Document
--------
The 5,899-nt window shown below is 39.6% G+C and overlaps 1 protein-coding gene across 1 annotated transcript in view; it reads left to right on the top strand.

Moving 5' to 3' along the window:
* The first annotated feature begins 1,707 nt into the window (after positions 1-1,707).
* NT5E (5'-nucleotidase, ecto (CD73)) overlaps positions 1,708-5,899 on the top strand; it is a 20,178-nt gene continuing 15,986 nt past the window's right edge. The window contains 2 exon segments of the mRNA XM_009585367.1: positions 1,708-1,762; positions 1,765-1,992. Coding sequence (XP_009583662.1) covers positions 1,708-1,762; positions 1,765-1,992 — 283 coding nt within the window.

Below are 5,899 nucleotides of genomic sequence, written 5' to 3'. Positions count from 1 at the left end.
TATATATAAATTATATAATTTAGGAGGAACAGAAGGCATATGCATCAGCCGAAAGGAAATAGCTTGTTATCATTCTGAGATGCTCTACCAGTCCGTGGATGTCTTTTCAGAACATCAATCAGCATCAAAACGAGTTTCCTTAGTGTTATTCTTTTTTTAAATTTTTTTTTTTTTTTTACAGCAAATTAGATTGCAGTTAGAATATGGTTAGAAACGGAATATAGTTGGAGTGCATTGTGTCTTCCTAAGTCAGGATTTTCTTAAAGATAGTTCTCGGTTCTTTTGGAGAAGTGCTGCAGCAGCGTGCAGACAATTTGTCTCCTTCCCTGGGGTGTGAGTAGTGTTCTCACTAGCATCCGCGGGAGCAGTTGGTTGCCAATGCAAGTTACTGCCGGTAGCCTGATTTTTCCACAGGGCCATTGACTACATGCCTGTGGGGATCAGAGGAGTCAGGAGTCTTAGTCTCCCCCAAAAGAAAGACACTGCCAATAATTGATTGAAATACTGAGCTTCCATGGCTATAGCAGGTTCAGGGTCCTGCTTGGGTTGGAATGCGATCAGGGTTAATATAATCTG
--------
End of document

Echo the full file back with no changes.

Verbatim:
The 5,899-nt window shown below is 39.6% G+C and overlaps 1 protein-coding gene across 1 annotated transcript in view; it reads left to right on the top strand.

Moving 5' to 3' along the window:
* The first annotated feature begins 1,707 nt into the window (after positions 1-1,707).
* NT5E (5'-nucleotidase, ecto (CD73)) overlaps positions 1,708-5,899 on the top strand; it is a 20,178-nt gene continuing 15,986 nt past the window's right edge. The window contains 2 exon segments of the mRNA XM_009585367.1: positions 1,708-1,762; positions 1,765-1,992. Coding sequence (XP_009583662.1) covers positions 1,708-1,762; positions 1,765-1,992 — 283 coding nt within the window.

Below are 5,899 nucleotides of genomic sequence, written 5' to 3'. Positions count from 1 at the left end.
TATATATAAATTATATAATTTAGGAGGAACAGAAGGCATATGCATCAGCCGAAAGGAAATAGCTTGTTATCATTCTGAGATGCTCTACCAGTCCGTGGATGTCTTTTCAGAACATCAATCAGCATCAAAACGAGTTTCCTTAGTGTTATTCTTTTTTTAAATTTTTTTTTTTTTTTTACAGCAAATTAGATTGCAGTTAGAATATGGTTAGAAACGGAATATAGTTGGAGTGCATTGTGTCTTCCTAAGTCAGGATTTTCTTAAAGATAGTTCTCGGTTCTTTTGGAGAAGTGCTGCAGCAGCGTGCAGACAATTTGTCTCCTTCCCTGGGGTGTGAGTAGTGTTCTCACTAGCATCCGCGGGAGCAGTTGGTTGCCAATGCAAGTTACTGCCGGTAGCCTGATTTTTCCACAGGGCCATTGACTACATGCCTGTGGGGATCAGAGGAGTCAGGAGTCTTAGTCTCCCCCAAAAGAAAGACACTGCCAATAATTGATTGAAATACTGAGCTTCCATGGCTATAGCAGGTTCAGGGTCCTGCTTGGGTTGGAATGCGATCAGGGTTAATATAATCTG